An approach for improving the social aspects of the software development process by using a game theoretic perspective: towards a theory of social productivity of software development teams
Yilmaz, Murat and O'Connor, Rory (2011) An approach for improving the social aspects of the software development process by using a game theoretic perspective: towards a theory of social productivity of software development teams. In: 6th International Conference on Software and Data Technologies, 18-21 Jul 2011, Seville, Spain. ISBN 978-989-8425-76-8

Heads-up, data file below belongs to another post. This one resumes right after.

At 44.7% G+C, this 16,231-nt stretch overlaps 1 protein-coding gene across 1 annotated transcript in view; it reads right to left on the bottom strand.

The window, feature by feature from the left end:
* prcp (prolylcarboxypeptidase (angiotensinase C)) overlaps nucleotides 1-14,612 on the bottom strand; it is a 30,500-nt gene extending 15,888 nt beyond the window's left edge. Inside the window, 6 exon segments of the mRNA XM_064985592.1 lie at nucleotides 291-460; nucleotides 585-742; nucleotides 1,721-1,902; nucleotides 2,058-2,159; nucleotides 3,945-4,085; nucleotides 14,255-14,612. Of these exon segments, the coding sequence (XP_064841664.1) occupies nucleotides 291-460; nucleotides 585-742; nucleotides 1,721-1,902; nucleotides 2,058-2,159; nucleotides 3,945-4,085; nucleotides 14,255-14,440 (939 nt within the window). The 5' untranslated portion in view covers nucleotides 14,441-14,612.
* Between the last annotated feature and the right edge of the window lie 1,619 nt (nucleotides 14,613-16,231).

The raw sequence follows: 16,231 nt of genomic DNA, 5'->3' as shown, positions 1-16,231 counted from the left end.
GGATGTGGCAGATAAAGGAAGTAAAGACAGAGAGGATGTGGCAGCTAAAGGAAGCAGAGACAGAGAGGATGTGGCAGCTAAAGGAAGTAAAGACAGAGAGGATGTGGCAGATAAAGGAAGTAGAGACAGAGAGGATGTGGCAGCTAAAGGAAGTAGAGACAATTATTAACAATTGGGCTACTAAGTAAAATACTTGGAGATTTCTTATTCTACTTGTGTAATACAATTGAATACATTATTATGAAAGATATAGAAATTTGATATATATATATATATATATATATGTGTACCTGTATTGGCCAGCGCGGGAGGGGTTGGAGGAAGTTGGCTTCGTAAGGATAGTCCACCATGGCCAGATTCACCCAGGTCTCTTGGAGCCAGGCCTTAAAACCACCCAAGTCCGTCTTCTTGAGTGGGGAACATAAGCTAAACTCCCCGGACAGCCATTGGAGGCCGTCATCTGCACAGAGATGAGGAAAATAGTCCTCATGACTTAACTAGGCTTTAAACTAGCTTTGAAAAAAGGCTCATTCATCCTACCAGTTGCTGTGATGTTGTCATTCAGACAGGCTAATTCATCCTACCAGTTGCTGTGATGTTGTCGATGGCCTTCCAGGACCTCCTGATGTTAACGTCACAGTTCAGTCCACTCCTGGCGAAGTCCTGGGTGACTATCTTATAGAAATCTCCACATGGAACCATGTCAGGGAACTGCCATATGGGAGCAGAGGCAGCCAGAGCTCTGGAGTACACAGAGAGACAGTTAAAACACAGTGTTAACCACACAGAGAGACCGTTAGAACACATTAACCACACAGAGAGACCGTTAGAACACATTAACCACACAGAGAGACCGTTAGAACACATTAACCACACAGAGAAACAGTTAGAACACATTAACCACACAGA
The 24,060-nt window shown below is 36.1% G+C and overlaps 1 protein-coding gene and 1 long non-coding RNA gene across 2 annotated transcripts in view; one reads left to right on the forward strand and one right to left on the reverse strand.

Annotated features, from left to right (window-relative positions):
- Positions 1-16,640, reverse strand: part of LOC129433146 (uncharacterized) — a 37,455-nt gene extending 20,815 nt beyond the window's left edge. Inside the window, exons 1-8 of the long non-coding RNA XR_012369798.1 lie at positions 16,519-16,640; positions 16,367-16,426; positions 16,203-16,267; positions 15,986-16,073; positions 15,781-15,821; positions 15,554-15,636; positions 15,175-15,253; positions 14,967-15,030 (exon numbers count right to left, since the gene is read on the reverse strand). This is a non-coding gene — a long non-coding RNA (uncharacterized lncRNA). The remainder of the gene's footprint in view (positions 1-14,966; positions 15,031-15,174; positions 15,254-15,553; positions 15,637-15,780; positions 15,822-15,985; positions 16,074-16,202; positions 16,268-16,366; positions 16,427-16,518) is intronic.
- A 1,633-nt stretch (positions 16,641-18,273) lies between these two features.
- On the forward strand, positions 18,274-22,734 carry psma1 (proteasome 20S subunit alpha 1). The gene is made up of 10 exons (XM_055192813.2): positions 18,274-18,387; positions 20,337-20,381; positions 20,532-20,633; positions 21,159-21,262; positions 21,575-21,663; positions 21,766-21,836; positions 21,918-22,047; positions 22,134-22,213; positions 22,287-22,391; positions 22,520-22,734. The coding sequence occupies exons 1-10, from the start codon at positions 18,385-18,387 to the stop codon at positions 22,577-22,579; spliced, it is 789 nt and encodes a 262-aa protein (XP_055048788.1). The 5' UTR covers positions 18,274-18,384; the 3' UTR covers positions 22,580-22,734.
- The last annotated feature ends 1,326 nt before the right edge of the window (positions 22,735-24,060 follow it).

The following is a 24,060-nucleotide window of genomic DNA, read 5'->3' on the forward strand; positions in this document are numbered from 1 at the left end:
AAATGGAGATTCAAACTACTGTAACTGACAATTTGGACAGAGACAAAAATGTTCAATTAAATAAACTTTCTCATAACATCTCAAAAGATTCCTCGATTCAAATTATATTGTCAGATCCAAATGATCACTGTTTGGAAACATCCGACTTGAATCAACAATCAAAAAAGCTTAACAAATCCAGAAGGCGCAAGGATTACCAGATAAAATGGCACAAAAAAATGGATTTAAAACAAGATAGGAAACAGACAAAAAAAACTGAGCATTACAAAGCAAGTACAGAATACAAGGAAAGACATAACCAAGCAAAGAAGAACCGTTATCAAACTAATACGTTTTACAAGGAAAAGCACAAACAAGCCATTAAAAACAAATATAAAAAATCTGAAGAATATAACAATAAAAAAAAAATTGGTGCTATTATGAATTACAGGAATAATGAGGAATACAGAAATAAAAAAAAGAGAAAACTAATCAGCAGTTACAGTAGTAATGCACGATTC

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As software development is considered a form of knowledge based social activity, investigating social interactions and behaviors of individuals and teams constitutes a starting point for improving organizational performance and productivity. Therefore, a software development organization is regarded as a form of social network, which may be more efficiently structured based upon participants’ skills, roles and capacities to ex- change information. This paper aims to propose a research framework for modeling development activities in terms of social interrelationships. It investigates ways for improving the productivity of the software development process to several social issues (e.g. team formations, interpersonal conflicts, social loafing) that affect the group setting during the software development process. An industrial survey will be conducted to validate the proposed framework. This survey will be applied to three medium size software organizations; (i) to measure social aspects of productivity, (ii) to assess the effectiveness of our approach, (iii) and to improve the welfare of the software development organization. Semi-structured interviews with practitioners, and expert reviews with the managers will be used to evaluate the results. Ultimately, based on the principles of our game theoretical approach and collected data, we propose a research framework, which will benefit future research by drawing a road map that establishes a body of knowledge, specifically on software development teams and organizations.
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